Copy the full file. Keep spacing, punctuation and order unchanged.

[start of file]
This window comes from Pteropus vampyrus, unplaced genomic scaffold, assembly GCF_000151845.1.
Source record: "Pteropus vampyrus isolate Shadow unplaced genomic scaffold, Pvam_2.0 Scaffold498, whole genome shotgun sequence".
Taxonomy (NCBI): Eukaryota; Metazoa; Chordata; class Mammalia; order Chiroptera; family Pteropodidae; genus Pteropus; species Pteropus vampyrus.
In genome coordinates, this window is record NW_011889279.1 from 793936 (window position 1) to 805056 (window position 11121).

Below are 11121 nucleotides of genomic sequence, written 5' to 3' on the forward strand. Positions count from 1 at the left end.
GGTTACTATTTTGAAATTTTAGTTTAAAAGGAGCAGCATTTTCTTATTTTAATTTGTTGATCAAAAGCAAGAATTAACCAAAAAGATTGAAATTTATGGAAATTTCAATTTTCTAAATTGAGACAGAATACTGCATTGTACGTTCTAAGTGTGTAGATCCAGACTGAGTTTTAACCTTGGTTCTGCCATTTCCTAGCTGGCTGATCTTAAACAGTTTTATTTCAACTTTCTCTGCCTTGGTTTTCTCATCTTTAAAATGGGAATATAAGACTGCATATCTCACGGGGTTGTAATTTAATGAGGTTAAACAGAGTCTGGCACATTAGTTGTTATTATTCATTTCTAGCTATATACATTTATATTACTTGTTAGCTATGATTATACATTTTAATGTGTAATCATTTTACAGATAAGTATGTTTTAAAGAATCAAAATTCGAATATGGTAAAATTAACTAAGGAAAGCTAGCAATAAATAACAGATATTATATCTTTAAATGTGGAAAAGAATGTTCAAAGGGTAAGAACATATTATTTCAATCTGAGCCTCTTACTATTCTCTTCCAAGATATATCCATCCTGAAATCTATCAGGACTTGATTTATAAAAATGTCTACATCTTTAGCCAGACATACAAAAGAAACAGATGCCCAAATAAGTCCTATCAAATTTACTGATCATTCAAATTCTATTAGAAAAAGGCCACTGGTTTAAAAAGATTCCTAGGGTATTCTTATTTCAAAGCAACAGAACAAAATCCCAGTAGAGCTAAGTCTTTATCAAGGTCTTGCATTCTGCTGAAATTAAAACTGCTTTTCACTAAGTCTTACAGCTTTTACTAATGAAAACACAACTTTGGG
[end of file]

This window comes from Pteropus vampyrus, unplaced genomic scaffold, assembly GCF_000151845.1.
Source record: "Pteropus vampyrus isolate Shadow unplaced genomic scaffold, Pvam_2.0 Scaffold498, whole genome shotgun sequence".
Taxonomy (NCBI): Eukaryota; Metazoa; Chordata; class Mammalia; order Chiroptera; family Pteropodidae; genus Pteropus; species Pteropus vampyrus.
In genome coordinates, this window is record NW_011889279.1 from 793936 (window position 1) to 805056 (window position 11121).

Below are 11121 nucleotides of genomic sequence, written 5' to 3' on the forward strand. Positions count from 1 at the left end.
GGTTACTATTTTGAAATTTTAGTTTAAAAGGAGCAGCATTTTCTTATTTTAATTTGTTGATCAAAAGCAAGAATTAACCAAAAAGATTGAAATTTATGGAAATTTCAATTTTCTAAATTGAGACAGAATACTGCATTGTACGTTCTAAGTGTGTAGATCCAGACTGAGTTTTAACCTTGGTTCTGCCATTTCCTAGCTGGCTGATCTTAAACAGTTTTATTTCAACTTTCTCTGCCTTGGTTTTCTCATCTTTAAAATGGGAATATAAGACTGCATATCTCACGGGGTTGTAATTTAATGAGGTTAAACAGAGTCTGGCACATTAGTTGTTATTATTCATTTCTAGCTATATACATTTATATTACTTGTTAGCTATGATTATACATTTTAATGTGTAATCATTTTACAGATAAGTATGTTTTAAAGAATCAAAATTCGAATATGGTAAAATTAACTAAGGAAAGCTAGCAATAAATAACAGATATTATATCTTTAAATGTGGAAAAGAATGTTCAAAGGGTAAGAACATATTATTTCAATCTGAGCCTCTTACTATTCTCTTCCAAGATATATCCATCCTGAAATCTATCAGGACTTGATTTATAAAAATGTCTACATCTTTAGCCAGACATACAAAAGAAACAGATGCCCAAATAAGTCCTATCAAATTTACTGATCATTCAAATTCTATTAGAAAAAGGCCACTGGTTTAAAAAGATTCCTAGGGTATTCTTATTTCAAAGCAACAGAACAAAATCCCAGTAGAGCTAAGTCTTTATCAAGGTCTTGCATTCTGCTGAAATTAAAACTGCTTTTCACTAAGTCTTACAGCTTTTACTAATGAAAACACAACTTTGGG